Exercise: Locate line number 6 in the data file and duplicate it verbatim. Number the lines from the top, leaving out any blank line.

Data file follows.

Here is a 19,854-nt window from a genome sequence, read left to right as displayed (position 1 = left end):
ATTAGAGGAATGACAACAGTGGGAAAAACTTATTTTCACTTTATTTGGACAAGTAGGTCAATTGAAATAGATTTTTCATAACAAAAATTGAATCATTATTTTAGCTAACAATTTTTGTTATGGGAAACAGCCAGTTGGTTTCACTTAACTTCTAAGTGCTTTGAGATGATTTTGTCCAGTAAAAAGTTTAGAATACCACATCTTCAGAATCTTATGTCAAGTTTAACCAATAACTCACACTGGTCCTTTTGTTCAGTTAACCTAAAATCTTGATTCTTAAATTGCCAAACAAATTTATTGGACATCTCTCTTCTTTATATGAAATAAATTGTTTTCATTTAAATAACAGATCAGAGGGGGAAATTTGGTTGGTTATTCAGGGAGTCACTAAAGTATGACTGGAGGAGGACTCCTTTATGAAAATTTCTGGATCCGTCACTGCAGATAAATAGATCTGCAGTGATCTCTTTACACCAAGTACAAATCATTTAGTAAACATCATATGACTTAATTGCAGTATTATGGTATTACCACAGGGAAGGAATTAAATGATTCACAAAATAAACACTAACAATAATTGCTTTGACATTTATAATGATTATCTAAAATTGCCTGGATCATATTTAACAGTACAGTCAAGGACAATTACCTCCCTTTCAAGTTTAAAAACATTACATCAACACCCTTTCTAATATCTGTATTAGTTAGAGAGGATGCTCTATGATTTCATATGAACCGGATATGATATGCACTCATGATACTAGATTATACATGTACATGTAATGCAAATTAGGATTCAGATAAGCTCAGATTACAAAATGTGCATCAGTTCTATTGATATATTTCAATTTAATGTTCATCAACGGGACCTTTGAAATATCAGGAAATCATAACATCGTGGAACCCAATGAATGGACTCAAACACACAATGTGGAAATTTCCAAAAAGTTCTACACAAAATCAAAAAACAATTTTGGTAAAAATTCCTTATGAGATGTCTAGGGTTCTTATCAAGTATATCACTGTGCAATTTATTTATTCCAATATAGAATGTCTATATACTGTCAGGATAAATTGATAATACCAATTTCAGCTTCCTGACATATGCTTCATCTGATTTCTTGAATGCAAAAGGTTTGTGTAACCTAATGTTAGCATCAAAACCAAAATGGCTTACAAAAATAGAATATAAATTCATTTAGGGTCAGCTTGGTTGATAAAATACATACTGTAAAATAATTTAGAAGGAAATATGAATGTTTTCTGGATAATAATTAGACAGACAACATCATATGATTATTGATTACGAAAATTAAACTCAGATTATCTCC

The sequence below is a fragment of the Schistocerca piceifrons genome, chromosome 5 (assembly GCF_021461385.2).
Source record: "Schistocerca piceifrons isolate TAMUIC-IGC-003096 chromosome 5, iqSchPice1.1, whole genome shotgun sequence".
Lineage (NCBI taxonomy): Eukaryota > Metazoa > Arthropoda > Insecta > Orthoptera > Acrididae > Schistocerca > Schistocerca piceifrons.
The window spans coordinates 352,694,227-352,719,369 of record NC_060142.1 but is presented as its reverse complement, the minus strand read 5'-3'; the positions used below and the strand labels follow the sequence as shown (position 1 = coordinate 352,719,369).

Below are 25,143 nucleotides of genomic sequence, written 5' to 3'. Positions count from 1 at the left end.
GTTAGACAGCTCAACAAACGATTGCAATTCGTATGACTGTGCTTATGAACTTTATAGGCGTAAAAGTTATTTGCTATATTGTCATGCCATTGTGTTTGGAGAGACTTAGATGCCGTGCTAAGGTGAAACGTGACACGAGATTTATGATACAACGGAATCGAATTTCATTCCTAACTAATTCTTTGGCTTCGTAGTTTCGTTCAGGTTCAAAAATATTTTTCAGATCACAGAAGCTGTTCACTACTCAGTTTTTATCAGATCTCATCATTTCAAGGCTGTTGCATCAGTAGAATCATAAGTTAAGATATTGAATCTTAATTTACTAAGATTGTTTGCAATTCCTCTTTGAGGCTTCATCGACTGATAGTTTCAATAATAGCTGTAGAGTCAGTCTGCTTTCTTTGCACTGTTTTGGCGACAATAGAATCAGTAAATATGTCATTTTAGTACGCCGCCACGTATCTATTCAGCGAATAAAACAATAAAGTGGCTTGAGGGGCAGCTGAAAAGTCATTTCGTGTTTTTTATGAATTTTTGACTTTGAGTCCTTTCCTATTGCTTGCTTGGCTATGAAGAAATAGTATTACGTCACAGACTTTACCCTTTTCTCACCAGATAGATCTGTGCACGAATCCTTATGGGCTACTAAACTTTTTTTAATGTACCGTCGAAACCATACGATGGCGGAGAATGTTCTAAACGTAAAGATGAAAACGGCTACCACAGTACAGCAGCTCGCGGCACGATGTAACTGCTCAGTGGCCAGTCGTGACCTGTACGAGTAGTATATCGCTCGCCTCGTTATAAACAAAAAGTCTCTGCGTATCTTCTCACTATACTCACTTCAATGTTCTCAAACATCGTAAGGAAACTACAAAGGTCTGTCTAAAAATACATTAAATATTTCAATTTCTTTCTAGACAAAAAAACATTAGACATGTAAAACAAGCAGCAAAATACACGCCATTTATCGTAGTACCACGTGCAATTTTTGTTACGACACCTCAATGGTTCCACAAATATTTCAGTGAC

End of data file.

The window spans coordinates 352,694,227-352,719,369 of record NC_060142.1 but is presented as its reverse complement, the minus strand read 5'-3'; the positions used below and the strand labels follow the sequence as shown (position 1 = coordinate 352,719,369).